Even before he gets a chainsaw to the face, Franklin Hardesty is having a pretty bad day. Confined to a wheelchair, he gets knocked over by a truck and sent rolling into a ditch almost as soon as we meet him. His "friends" aren't much better. They mock him mercilessly — Pam's boyfriend, Kirk, even says he's crazier than the Hitchhiker, and if you know the Hitchhiker, you know that's cold. And you can forget about them making accommodations for him. When the crew gets to the old Hardesty homestead, they seem to forget all about him, and poor Franklin has to muscle his way uphill in his wheelchair. And then before he can catch up with the other kids, he finds out they've gone upstairs.

Now, we're not saying the rest of the crew deserve to be chainsawed to death for the way they treat Franklin. For one thing, he seems exhausting for reasons that have nothing to do with his disability. His constant whining is almost unbearable just for the hour he's on-screen, let alone for an entire day in a stuffy van. You can tell he's getting on Sally's last nerve when he begs and begs her to take him with her to the creek to look for Sally's missing boyfriend, Jerry. And then Franklin follows her anyway after she repeatedly tells him not to. We're not saying he deserves to get sliced in two immediately afterward either, but there's certainly a direct line of cause and effect there.

Leatherface endures as much suffering as he dishes out

When it comes to being picked on by friends and family, Leatherface might have a lot to talk about with Franklin, if he hadn't sliced him open first. 

Actor Gunnar Hansen has said (via Vulture) he spent time with disabled people to study for his part as the masked killer, and it shows in his nervous, uncoordinated performance. He is, just like we learned about snakes and spiders, more scared of you than you are of him. Just watch how he panics after he meets and murders Jerry. Leatherface's family life can't be helping his mental health either. Almost all of his interactions with Pa and the Hitchhiker involve some kind of verbal or physical abuse — as soon as Pa sees that Leatherface sawed the front door open, he starts yelling at him and beating him over the back of the head.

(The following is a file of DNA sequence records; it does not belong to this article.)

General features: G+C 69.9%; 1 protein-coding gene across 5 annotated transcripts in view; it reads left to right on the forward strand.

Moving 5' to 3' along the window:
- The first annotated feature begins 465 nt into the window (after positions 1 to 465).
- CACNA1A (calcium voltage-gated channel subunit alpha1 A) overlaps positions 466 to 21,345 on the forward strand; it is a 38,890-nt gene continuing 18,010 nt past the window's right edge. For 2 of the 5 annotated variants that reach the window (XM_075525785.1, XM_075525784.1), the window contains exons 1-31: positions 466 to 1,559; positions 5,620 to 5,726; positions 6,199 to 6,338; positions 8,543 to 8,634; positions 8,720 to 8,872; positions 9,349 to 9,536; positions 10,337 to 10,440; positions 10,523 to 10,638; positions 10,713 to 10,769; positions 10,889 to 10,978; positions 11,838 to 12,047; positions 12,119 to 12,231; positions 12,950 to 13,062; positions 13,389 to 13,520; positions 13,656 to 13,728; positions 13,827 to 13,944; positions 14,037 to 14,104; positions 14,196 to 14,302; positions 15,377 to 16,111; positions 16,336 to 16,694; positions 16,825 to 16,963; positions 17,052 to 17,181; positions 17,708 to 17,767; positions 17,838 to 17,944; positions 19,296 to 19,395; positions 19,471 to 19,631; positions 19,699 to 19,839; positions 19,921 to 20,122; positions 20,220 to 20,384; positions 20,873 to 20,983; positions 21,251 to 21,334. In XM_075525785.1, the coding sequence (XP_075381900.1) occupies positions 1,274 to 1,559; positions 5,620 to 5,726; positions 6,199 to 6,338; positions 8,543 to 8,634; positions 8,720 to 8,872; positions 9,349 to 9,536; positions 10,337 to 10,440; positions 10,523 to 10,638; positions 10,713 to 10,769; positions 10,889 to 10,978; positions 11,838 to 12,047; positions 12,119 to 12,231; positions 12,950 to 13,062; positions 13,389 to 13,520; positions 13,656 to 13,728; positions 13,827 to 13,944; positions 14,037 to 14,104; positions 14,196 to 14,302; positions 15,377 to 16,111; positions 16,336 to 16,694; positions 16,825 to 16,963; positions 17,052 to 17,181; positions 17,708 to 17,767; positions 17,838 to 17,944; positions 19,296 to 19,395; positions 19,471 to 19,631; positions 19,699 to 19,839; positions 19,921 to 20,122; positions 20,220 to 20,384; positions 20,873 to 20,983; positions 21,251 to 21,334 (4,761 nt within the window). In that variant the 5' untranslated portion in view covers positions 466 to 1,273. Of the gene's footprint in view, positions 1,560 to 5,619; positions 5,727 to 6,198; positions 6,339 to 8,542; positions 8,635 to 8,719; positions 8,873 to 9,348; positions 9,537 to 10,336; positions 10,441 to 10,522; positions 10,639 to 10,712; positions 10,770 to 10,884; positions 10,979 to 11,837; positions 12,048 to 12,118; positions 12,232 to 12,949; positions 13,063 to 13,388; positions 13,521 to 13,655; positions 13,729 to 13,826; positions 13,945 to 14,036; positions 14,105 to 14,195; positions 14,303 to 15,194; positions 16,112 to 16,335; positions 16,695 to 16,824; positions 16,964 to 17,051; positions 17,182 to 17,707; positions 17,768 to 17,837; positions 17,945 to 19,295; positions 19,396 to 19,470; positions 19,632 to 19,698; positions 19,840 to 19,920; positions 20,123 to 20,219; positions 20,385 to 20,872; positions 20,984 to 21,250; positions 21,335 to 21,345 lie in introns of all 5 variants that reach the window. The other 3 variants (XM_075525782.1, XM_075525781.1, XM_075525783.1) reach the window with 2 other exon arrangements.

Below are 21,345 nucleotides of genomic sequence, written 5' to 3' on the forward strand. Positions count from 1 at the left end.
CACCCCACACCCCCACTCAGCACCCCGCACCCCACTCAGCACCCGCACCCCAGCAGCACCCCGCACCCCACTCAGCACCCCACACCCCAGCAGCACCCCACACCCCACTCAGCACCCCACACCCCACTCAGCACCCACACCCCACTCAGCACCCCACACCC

It's a long-running tradition to give horror fans monsters that are as sympathetic as they are repellent, and Leatherface's mask, with its big black stitches, connects him to Frankenstein, the original tragic monster. Maybe that, more than the need to leave the door open for sequels, is why Hooper can't bear to kill Leatherface in the end, sparing him the grisly fate that meets his brother under the wheels of a truck. Not that the film's treatment of disability is that much more sensitive than Pa's — sometimes it portrays Leatherface as downright subhuman, especially since he mostly communicates with farm animal sounds like pig squeals and chicken clucks.

If you or someone you know is dealing with domestic abuse, you can call the National Domestic Violence Hotline at 1−800−799−7233. You can also find more information, resources, and support at their website.

The Texas Chain Saw Massacre mixes real and staged footage

Cheapie horror flicks — B-movies — were already big business before Tobe Hooper ever picked up a camera. But those predecessors were hampered by their budgets with their zipper-wearing monsters and cardboard graveyards, while the limitations of "The Texas Chainsaw Massacre" only enhanced it. 

Like most of his contemporaries, Hooper couldn't afford to stage everything for the camera (except the murders, thankfully). As Christopher Sharrett points out in "The Idea of the Apocalypse in 'The Texas Chain Saw Massacre,'" Hollywood film could afford to fabricate a dead armadillo, hire trained cows for the scene of the kids driving by the slaughterhouse, or rope off the road and hire their own staff to drive up and down the highway. But any one of those things could have doubled Hooper's budget. So we have a strange hybrid film of staged action in the foreground and documentary footage in the background. A Hollywood film would build a new house and then do what they could to make it look old and crumbling. "The Texas Chain Saw Massacre" just parks the camera in an abandoned house — twice the believability for a fraction of the price.

The opening crawl presents this as a true story, and despite all the improbable things that happen, these documentary elements make it easy to believe. You could say the same about cinematographer Daniel Pearl's grainy 16mm camerawork, a medium linked in contemporary audiences' minds with documentaries and news reports. Pearl and Hooper lean into that documentary-style filmmaking style, often showing the action from far away, at one point mostly obscured by grass, as if they had their characters on candid camera.

The kids are unwilling cannibals